Wally Steinhauser on Pruning Crape Myrtles
If you live in the South, along with Magnolia and Dogwood trees, Crape Myrtles are another quintessential Southern plant for your landscape. There are many different varieties and their summer blooms are sure to add character to a landscape; January or February is the time to prune them so that they will put out a burst of growth in the spring.
There are many opinions and techniques about pruning Crape Myrtles. We at Wingard’s Market believe in lightly pruning the plant so that it may retain its natural growth pattern and shape. This can be done using sharp pruners or loppers to take off the seed heads, located on the end of the branches, if they can be reached. Otherwise, a tall ladder or some type of long-reach pruner may be required. If not pruned, the seed heads will fall to the ground later in the winter, where they will likely sprout, which they are prone to do. Plus, this approach allows removal of new “twigs” that may have sprouted and begin to grow.
In addition to pruning the seed heads, it is also best to prune inward-growing branches. As they grow, inward-growing branches may rub against other branches, opening wounds for disease. Plus, they will compete for growth, and one of them will eventually need to be pruned. Diseased or dead branches should also be removed.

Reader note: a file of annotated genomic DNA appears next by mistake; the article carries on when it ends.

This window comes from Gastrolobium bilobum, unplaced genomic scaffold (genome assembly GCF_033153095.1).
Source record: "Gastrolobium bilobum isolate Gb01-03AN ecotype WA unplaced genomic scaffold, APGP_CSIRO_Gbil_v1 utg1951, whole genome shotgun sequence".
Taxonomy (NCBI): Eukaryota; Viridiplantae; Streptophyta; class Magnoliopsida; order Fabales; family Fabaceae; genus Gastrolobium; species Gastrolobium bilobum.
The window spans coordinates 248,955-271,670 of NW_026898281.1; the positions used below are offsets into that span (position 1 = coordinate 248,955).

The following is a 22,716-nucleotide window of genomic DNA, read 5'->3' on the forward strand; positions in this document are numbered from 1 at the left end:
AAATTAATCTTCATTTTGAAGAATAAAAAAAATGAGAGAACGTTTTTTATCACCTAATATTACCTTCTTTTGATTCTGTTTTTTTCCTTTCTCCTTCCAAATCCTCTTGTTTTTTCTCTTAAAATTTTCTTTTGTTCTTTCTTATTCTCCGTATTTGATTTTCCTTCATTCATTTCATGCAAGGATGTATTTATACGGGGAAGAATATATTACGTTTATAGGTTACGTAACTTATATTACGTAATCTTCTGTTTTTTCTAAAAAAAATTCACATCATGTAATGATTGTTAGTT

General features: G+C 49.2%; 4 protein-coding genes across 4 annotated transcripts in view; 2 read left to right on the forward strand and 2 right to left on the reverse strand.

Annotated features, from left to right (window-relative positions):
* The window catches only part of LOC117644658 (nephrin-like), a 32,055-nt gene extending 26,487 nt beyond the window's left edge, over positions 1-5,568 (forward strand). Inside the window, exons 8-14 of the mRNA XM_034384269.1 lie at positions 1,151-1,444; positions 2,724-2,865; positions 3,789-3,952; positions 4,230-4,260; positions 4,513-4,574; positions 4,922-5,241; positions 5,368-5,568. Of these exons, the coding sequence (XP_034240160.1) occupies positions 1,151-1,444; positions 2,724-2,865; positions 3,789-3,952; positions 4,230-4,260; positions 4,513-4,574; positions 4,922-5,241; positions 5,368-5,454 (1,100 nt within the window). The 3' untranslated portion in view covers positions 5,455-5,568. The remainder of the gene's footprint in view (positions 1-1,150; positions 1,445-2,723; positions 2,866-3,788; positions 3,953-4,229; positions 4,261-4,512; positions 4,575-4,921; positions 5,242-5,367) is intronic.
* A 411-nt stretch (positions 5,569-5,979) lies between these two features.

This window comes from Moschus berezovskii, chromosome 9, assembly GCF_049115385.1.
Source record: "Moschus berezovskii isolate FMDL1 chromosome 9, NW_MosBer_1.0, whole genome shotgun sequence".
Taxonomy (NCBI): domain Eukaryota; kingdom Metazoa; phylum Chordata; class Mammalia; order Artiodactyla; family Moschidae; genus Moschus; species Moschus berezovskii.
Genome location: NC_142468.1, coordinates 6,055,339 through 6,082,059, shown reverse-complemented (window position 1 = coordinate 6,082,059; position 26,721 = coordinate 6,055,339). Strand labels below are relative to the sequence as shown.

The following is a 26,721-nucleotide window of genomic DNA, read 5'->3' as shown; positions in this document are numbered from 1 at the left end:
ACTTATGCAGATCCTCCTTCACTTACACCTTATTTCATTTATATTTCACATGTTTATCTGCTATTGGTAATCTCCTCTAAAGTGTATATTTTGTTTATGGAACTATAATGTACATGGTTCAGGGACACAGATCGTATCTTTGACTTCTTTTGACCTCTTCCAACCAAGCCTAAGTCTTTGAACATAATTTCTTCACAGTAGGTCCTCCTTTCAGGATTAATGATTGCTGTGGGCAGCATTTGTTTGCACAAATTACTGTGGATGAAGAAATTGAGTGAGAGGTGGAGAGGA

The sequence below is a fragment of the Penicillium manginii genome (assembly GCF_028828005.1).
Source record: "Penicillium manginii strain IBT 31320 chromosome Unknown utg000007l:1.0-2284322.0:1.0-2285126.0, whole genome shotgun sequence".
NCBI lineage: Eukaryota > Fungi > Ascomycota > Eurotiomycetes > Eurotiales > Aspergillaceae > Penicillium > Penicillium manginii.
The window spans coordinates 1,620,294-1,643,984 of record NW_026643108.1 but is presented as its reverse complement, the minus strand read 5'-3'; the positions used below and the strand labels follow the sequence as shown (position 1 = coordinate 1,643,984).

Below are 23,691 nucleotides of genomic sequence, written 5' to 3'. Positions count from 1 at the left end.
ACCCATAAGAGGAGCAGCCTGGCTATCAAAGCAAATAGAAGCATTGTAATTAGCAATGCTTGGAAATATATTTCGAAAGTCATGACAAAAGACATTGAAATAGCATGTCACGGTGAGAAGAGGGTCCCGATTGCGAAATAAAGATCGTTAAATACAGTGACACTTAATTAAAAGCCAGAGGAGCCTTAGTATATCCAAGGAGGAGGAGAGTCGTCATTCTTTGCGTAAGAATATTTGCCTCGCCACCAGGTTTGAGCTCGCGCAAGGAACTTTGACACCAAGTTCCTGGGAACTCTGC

It is possible that over time, that the plant has grown over a walkway and needs to be limbed up to allow people to walk underneath. If this is the case, follow the above approach, but do not remove the vertical, “skeleton” trunks that form the basis of the plants shape. In general, the harsher a plant is pruned, the hardier its growth in the spring. However, a general rule is to not prune more than 25% of the plant.
Another technique, which is not recommended, but often seen, is to prune the plant heavily by topping the trunk(s), which is also referred to as “crape murder,” as shown in the photos. This approach halts the tree from growing into its natural shape and makes it look as though it has “knuckles full of arthritis” over time. It’s a rather simple process, which is sometimes done with a chainsaw, straight across the trunk(s).
Years ago, perhaps 20, this Sioux Crape Myrtle was “crape murdered” with a chainsaw. While it is still hardy, healthy and blooms on a regular basis, the first photo shows the different “murdered” locations and the second, up close photo shows one of the “arthritised knuckles.”